MPs demand crackdown on data industry over fake news

data_10The data industry and social media firms should face tougher regulation to combat a growing crisis of data manipulation and fake news, which is threatening to be a major threat to the democratic process.
So says a damning report into fake news, carried out by the Commons select committee for Digital, Culture, Media & Sport which claims that there is a “relentless targeting of hyper-partisan views, which play to the fears and prejudices of people, in order to influence their voting plans and their behaviour”.
The report, published over the weekend, adds to the growing calls for tougher government regulation of social media companies. It accuses them of profiting from misleading material and raises concerns about Russian involvement in British politics.
The DCMS committee has spent 18 months conducting a series of high-profile and evidence sessions in which the focus has shifted from disinformation to the influence of social networks, in particular Facebook, and the use of targeted ads during the Brexit Referendum.
Among other findings in its wide-ranging report, the committee recommends that all online political campaign material should include information on the organisation that published it and who paid for it, including the establishment of a public register for political advertising.
It also insists that social media networks should be legally responsible for harmful and illegal content on their platforms and that British regulators should undertake an audit of the entire social media advertising industry.
Facebook has been described in the report as having “serious failings” in its operations that allowed its data to be manipulated in order to spread misinformation and disinformation.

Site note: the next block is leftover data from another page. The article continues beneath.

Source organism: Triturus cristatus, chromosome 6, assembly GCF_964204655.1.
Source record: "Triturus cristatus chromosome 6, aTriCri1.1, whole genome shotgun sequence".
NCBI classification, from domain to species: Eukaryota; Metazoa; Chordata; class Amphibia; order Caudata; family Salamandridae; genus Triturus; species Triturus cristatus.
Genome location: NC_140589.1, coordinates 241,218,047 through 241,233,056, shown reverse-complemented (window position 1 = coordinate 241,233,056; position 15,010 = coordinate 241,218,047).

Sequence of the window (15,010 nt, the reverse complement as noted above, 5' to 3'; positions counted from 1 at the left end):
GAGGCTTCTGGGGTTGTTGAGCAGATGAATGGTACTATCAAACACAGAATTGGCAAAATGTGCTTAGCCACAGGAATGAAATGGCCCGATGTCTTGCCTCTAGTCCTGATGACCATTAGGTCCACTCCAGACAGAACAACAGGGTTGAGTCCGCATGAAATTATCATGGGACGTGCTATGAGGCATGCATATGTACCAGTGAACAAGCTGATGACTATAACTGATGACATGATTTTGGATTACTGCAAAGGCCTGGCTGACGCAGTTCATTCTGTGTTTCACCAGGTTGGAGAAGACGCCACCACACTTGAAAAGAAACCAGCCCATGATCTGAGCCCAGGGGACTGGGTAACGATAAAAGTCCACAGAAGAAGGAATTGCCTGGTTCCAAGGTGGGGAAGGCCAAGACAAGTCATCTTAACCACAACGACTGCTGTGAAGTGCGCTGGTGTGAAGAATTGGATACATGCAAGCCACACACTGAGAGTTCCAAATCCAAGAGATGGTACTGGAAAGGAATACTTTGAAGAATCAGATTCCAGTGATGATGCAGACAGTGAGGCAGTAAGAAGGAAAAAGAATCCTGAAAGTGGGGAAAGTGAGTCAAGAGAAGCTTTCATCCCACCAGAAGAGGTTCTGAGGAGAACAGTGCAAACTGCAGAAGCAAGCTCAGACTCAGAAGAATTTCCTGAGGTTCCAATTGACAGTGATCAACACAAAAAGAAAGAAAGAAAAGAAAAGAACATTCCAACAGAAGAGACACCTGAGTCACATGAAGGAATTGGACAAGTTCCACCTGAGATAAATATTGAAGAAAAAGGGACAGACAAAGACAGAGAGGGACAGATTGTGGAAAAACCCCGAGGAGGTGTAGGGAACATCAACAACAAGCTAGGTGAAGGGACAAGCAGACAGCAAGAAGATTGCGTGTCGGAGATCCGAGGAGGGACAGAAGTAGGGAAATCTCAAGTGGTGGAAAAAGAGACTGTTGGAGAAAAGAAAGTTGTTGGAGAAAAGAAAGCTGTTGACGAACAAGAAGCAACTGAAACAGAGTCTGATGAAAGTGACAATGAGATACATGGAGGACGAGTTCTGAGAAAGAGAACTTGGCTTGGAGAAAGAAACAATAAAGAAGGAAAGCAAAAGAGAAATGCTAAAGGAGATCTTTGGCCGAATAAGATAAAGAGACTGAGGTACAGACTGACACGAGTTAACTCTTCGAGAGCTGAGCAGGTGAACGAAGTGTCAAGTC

However, Facebook claims that it already complies with many of the proposed regulations and is planning to authenticate and label political ads in the UK and create an archive of those ads that anyone can search.
Committee chair Damien Collins also called for tech giants to pay more than others to the UK Information Commissioner’s Office.
He said: “Social media giants have grown rapidly in the Wild West culture of the Internet. Their mantra has been to move fast and break things, as they deliver massive changes to the way we find, consume and even make news and entertainment. Yet in this process they are putting at risk one of the most important treasures of our society: our democracy itself.
“Facebook gathers data about everything we do on their website, and track us when we are elsewhere on the Internet. And Facebook has failed to keep this data safe. They have made it far too easy for political consultancies, such as the disgraced Cambridge Analytica, to scrape this data for their campaigns.
“The big tech firms should help the costs of the Information Commissioner’s Office, which is responsible for enforcing our data protection laws. They should also contribute through a levy to fund more media literacy programmes in schools, something they have started to do but could easily afford to support far more.
“Technology is changing the world fast. We must act now to keep up and protect democracy.”
Earlier this month, the ICO revealed it is investigating many of the UK’s leading data companies, including CACI, Experian, Equifax, TransUnion (formerly Callcredit) and Data8, as part of its ongoing probe into the use of personal data for political advertising, which has already put Emma’s Diary in the dock.

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